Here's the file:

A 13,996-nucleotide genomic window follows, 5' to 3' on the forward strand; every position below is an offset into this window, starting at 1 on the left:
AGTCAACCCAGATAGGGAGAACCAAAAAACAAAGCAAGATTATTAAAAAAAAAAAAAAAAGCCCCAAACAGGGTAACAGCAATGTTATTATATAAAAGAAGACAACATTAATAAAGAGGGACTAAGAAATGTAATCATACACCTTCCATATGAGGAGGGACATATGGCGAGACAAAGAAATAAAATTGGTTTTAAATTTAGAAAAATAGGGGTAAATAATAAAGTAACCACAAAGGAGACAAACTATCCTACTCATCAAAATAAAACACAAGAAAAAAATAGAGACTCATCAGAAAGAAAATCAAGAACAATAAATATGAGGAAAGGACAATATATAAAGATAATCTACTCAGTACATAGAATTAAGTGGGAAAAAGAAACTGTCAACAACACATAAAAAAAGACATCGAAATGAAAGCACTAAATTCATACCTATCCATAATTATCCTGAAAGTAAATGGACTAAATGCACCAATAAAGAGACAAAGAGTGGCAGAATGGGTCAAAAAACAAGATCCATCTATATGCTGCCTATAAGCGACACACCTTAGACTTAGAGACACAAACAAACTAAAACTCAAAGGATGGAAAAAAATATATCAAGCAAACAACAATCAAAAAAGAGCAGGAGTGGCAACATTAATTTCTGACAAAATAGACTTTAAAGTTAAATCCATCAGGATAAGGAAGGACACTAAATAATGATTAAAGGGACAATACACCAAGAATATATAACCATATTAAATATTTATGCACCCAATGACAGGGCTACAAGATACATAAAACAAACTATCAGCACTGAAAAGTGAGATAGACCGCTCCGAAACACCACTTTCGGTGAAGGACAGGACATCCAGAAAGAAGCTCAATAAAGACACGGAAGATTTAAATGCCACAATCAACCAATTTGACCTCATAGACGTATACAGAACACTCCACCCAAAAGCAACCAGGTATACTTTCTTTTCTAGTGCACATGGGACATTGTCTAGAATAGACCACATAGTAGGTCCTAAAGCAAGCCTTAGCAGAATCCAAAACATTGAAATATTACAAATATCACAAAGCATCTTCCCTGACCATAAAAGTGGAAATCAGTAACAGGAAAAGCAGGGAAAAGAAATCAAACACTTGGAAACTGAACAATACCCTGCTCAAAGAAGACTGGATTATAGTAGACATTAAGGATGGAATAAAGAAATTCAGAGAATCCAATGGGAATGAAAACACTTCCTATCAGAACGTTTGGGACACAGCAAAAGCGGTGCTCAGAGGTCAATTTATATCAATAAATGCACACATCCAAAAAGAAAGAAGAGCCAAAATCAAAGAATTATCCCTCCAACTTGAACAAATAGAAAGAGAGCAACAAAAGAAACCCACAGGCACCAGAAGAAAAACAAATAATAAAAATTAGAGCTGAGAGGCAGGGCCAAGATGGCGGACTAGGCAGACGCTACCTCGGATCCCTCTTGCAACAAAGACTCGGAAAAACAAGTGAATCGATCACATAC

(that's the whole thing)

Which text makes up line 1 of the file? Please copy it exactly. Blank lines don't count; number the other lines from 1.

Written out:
A 13,996-nucleotide genomic window follows, 5' to 3' on the forward strand; every position below is an offset into this window, starting at 1 on the left: